Damion Sanchez from South County High School in Lorton, pictured with his mother, Cynthia Sanchez, won 2nd Place and a cash award of $750 for his digital photo, “Park’s Here” in Arts Herndon’s Technology + Art = Now Competition open to students in all Fairfax County Public Schools. Damien said, “I wanted to shoot this exact photo… it took me four takes to get the light and pose right.” Damien will attend California State Long Beach majoring in Business Management. “Hopefully I’ll become a freelance photographer after a successful business career. My money from business; my passion from photography.”
Photo by Mercia Hobson/The Connection
Arts Herndon awarded approximately $6,500 in cash prizes to 31 Fairfax County Public high school students in recognition of their technology-based artwork at the 13th Annual Technology + Arts= Now Awards Program held Wednesday, May 24, 6:30 p.m. at ArtSpace Herndon. Students used advancements in technology and digital resources to create original pieces of art that reflected their emotions, thoughts, and innovative ideas, the “Now of their existence.” Arts Herndon created the competition in 2005 to showcase the artistic abilities of computer savvy teens and promote artistic expression through technology-based media, with the aim of adding creative thinkers to the workforce.
In his opening remarks, Mike O'Reilly, president of Arts Herndon, said when the first Technology and the Arts Competition program was created by Arts Herndon in 2005. "The competition was only for Herndon and South Lakes High Schools. It was so successful; we decided to expand the program countywide…” said O’Reilly. “Arts Herndon is a huge believer in the arts in Fairfax County, particularly for the youth in Fairfax County."
AS IN PREVIOUS YEARS, students submitted original digital and animated artwork to their teachers who selected the best entries for possible exhibit and award consideration. Works were eligible in four categories: digital art, digital photography, animation, and other digital art. In this year's competition, Arts Herndon received 100 entries for finalist consideration from 14 Fairfax County High Schools, one of the highest numbers of entries ever.
Three professionals judged the students' works and named first, second and third place winners, as well as honorable mention and finalist. The judges were Charlotte Geary, a professional photographer with works published in Newsweek and other magazines and books; Tim Ingle, a digital media expert in film, television, and commercial animation; and Michelle Schoening, a multi-disciplinary design professional who creates brand systems and marketing campaigns.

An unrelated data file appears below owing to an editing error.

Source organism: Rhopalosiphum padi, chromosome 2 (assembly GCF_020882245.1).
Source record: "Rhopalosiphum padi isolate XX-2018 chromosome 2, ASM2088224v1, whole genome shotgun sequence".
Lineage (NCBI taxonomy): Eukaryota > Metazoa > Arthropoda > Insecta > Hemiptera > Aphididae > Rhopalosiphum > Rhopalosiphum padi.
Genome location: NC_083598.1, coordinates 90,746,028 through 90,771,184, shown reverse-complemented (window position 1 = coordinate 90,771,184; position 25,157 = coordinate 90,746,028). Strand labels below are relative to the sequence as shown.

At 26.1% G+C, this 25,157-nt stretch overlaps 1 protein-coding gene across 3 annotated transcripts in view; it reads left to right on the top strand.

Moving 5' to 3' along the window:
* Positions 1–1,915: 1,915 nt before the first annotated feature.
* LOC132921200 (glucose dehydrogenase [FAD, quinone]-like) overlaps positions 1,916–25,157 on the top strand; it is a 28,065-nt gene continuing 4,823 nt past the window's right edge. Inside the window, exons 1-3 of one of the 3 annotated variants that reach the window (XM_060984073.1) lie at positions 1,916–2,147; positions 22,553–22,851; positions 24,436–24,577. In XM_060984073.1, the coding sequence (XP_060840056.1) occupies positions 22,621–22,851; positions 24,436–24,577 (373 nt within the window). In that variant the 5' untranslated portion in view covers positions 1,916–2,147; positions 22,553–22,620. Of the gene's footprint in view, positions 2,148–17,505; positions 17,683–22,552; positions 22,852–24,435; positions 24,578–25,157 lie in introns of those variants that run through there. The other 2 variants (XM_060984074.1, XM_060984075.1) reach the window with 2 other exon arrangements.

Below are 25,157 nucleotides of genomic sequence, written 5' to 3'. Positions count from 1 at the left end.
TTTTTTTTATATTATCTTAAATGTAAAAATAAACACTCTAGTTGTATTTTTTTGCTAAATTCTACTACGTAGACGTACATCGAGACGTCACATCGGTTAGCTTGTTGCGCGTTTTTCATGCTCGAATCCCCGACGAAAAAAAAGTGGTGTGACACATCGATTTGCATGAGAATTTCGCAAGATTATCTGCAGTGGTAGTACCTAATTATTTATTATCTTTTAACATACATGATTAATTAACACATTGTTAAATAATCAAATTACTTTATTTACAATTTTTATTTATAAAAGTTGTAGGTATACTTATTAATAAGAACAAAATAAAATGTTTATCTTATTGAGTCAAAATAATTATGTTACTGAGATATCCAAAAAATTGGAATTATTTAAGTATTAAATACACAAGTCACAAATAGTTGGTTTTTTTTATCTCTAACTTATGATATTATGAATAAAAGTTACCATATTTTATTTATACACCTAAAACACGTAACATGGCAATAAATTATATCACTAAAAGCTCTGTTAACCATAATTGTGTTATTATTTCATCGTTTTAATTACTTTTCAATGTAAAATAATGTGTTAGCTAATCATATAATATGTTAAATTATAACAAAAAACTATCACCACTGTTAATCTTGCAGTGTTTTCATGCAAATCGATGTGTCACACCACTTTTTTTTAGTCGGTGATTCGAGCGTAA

Before the awards ceremony, the 31 student finalists, their families, and friends took a few moments to admire the artwork. During that time, Schoening and Ingle shared a bit about the experience.
“It was really difficult this year," Schoening said. "The quality of work was extremely high, and there were a lot more entries this time, twice the amount actually. Students were telling other students.” When asked what he looked for in the artwork, Ingle said, for him three characteristics were essential. First, the work had to present a story or concept. Second, the artist had to demonstrate a mastery of technical skills in the artwork. And third, the criterion that swayed him to select one work over another was that the art had to elicit an emotional connection.
Schoening agreed. “When it came down to one vs. another, the quality that swung the pendulum was which work drew us in; made us want to have a discussion,” she said.
ANGELA HE from Oakton High School won First Place in two categories: Digital Art and Other Digital Art. Her entries and future plans coincide with the mission of the competition that encouraged artistic and technology skills with the aim of adding creative thinkers to the workforce. When asked where Angela sees herself 30 years from now, she said, “I’ll be running multiple successful companies geared to technology and design.”
After giving the award envelopes and congratulating each winner, O’Reilly said, “Thank you parents, for supporting your children in the arts.”